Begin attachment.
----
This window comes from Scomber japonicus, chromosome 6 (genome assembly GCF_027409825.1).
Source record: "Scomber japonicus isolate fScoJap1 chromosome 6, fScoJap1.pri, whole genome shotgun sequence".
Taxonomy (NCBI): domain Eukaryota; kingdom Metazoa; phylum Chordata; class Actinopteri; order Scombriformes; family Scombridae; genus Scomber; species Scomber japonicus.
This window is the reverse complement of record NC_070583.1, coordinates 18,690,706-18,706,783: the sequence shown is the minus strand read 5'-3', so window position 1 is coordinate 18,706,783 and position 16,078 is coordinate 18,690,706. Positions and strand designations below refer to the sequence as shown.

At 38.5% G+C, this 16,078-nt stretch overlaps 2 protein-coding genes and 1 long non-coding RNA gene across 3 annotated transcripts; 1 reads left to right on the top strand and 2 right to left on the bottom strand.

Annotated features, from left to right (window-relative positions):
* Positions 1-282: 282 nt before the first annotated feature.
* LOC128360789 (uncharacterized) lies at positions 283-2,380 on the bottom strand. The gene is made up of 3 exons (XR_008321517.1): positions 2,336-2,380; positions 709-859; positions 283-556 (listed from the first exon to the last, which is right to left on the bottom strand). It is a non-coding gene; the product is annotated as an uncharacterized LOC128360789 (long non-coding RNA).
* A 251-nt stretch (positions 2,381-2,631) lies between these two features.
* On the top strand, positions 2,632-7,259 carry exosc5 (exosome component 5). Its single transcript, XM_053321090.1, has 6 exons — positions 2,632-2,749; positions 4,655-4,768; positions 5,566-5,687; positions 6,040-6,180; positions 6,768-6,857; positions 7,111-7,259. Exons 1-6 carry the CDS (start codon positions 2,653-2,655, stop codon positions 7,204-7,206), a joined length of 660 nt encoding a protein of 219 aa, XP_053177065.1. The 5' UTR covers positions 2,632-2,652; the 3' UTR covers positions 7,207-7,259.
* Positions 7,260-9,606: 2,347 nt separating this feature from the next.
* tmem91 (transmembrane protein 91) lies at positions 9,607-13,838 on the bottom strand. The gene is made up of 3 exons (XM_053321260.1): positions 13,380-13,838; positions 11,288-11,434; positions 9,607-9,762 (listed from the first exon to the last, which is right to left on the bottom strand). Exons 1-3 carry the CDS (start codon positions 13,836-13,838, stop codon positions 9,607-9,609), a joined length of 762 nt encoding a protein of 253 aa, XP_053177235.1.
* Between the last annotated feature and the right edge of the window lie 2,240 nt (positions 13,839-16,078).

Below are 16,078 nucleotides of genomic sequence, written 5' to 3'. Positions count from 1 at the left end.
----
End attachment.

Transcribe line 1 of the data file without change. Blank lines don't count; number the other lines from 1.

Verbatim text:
This window comes from Scomber japonicus, chromosome 6 (genome assembly GCF_027409825.1).